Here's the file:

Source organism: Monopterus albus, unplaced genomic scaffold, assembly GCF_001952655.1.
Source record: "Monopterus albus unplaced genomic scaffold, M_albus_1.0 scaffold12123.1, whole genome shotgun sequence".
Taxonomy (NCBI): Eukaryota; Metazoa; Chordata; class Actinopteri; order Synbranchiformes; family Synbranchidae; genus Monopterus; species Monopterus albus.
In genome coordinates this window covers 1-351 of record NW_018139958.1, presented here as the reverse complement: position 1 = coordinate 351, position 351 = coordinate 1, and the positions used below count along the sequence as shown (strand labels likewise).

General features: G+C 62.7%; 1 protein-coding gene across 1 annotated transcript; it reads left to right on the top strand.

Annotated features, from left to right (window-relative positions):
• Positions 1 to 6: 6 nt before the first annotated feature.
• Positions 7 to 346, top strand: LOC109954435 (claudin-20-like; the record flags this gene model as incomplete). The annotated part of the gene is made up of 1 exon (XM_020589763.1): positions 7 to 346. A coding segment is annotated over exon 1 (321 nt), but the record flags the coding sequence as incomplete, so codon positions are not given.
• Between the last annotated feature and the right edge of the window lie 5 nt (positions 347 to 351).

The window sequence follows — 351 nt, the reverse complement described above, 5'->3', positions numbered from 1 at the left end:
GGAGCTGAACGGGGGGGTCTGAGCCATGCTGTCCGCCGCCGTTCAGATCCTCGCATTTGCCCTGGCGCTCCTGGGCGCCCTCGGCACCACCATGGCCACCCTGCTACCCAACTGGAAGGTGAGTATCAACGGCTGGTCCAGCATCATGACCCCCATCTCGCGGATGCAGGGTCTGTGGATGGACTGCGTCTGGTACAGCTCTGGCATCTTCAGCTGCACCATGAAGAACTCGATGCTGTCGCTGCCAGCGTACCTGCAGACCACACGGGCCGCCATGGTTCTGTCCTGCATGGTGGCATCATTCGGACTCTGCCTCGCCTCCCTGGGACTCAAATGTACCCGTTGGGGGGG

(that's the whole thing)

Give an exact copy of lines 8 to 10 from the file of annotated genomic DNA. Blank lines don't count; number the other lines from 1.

• Positions 7 to 346, top strand: LOC109954435 (claudin-20-like; the record flags this gene model as incomplete). The annotated part of the gene is made up of 1 exon (XM_020589763.1): positions 7 to 346. A coding segment is annotated over exon 1 (321 nt), but the record flags the coding sequence as incomplete, so codon positions are not given.
• Between the last annotated feature and the right edge of the window lie 5 nt (positions 347 to 351).

The window sequence follows — 351 nt, the reverse complement described above, 5'->3', positions numbered from 1 at the left end: